How Did Tropical Dolphins End Up Off the Coast of Canada?
“It certainly does suggest the North Pacific is warming up,” says one researcher.
These bottlenose dolphins, a species normally found in temperate and tropical waters, were spotted off the BC coast. Image: Luke Halpin
An unusually large group of bottlenose dolphins—a species of cetacean that normally lives in tropical and temperate waters—has been spotted off the coast of British Columbia, write researchers Luke Halpin, Jared Towers, and John Ford in a new paper in a marine biodiversity journal.
Halpin noticed the pod of approximately 200 bottlenose dolphins about 200 kilometres (124 miles) from northern Vancouver Island on July 29, 2017. “It’s about 1,000 kilometres (621 miles) north of where the species is typically found, so it is significant,” Towers, a whale researcher for Fisheries and Oceans Canada, said in a phone interview from BC.
Normally, these dolphins tap out around 35° N, off the coast of northern California. But because of rising ocean temperatures, researchers have been finding more and more tropical fish and cetaceans in northern climes. In 2015, a number of butterfish, tope sharks, ocean sunfish, and other animals were observed near BC.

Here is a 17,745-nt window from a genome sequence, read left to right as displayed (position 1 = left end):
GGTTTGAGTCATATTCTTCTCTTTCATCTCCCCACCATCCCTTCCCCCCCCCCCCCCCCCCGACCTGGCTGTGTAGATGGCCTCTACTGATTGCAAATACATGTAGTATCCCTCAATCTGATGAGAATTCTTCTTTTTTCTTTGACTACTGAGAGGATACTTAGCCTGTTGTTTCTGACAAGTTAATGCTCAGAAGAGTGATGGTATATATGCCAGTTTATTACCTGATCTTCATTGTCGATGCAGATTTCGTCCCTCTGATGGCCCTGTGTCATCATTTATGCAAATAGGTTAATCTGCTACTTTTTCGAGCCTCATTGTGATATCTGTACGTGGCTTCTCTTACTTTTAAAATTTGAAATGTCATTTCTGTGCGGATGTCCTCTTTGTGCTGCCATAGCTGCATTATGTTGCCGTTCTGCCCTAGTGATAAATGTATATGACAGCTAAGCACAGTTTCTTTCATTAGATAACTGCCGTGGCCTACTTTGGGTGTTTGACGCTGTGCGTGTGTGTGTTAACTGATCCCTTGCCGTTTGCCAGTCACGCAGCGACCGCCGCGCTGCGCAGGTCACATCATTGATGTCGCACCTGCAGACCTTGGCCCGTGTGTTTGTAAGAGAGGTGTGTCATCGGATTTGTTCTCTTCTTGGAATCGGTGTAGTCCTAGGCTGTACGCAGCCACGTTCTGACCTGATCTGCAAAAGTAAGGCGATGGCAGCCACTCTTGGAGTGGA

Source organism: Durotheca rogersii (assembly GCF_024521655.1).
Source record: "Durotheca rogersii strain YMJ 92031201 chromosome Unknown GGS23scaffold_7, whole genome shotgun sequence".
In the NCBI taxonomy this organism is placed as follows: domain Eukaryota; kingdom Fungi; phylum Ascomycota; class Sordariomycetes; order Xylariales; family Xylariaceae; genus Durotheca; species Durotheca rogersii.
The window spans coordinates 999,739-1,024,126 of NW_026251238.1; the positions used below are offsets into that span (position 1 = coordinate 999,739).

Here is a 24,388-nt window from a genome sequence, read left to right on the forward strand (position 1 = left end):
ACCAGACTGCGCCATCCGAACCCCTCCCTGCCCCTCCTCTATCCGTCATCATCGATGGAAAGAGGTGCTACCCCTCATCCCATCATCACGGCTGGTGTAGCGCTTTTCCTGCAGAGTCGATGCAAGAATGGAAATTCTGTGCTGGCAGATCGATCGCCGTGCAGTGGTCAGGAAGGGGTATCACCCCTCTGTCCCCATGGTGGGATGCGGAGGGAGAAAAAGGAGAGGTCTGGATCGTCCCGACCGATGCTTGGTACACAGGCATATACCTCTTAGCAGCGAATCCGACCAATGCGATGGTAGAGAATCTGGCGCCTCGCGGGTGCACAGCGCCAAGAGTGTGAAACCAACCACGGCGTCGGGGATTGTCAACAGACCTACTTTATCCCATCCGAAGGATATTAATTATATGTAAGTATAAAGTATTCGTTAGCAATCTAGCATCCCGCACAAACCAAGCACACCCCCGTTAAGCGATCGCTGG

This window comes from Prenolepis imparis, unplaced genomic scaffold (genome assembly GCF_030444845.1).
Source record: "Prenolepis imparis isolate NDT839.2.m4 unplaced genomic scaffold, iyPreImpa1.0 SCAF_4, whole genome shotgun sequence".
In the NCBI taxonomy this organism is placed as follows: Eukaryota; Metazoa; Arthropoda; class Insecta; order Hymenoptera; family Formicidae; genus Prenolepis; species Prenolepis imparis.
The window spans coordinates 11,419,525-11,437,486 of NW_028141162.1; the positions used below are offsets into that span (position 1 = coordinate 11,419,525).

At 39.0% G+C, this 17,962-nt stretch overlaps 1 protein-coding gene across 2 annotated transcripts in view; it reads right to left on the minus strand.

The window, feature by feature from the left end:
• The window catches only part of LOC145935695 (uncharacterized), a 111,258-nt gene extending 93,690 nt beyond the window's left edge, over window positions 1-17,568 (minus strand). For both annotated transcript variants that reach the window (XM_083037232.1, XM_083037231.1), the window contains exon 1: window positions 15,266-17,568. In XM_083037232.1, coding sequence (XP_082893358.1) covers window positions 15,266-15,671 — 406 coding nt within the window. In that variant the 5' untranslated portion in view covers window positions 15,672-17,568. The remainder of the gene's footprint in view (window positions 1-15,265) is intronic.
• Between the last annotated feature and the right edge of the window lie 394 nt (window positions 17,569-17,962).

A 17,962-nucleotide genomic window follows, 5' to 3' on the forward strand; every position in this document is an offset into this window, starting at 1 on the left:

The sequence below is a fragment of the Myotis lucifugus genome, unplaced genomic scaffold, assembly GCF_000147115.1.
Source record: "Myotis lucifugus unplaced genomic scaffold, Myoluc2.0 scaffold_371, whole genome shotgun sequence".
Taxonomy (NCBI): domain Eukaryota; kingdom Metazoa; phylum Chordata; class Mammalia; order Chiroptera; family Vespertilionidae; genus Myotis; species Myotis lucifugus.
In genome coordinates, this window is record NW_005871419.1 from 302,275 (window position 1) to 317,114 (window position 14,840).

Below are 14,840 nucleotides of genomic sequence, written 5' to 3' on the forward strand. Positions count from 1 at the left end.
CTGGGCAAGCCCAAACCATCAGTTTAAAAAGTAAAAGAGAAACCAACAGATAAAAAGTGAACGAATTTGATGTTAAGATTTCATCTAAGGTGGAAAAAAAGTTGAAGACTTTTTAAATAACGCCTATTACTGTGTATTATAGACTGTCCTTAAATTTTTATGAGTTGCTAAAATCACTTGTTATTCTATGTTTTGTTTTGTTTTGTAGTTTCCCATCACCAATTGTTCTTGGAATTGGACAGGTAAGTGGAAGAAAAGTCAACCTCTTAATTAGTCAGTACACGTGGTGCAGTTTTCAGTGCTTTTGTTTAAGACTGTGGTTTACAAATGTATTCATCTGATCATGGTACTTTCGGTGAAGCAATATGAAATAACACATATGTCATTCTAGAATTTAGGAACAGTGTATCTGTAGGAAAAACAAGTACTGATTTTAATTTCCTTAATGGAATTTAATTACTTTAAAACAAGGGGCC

A giant blob of unusually warm water originating in the Gulf of Alaska was partly to blame for those animals’ northern appearances. That blob lived from 2013–2016, though, so it doesn’t explain the July 2017 dolphin sighting. “Even though the blob was gone, the North Pacific was almost 2℃ warmer than usual,” explained Towers.
According to the researchers, it’s the only time common bottlenose dolphins have been recorded in Canadian Pacific waters and the most northern record, too. Previously, the furthest north this species was observed was in Puget Sound in Washington State. Since the late 1980s, five bottlenose dolphins have been spotted there. Only one is still alive, said Towers.
“It’s possible bottlenose dolphins have occurred in the province irregularly for decades. There’s just not a lot of people looking around,” said Towers, who has worked for the federal government’s Fisheries and Oceans department since 2006.
This time, the BC bottlenose dolphins were accompanied by about 70 false killer whales, another cetacean species that normally lives in warm and tropical waters. That it was a mixed pod isn’t so strange; bottlenose dolphins like to mingle with other cetaceans, including whales and other dolphins. Travelling together, this megapod of 270 animals was observed in mid-summer BC waters measuring 16.5℃ (61.7℉).
So, does this mean the Pacific is becoming soup?
“Kind of,” Towers said. “In this case it certainly does suggest the North Pacific is warming up, and it kind of speaks to the fact that the ocean climate is changing. Nothing is static in the environment, and this is possibly representative of that.”
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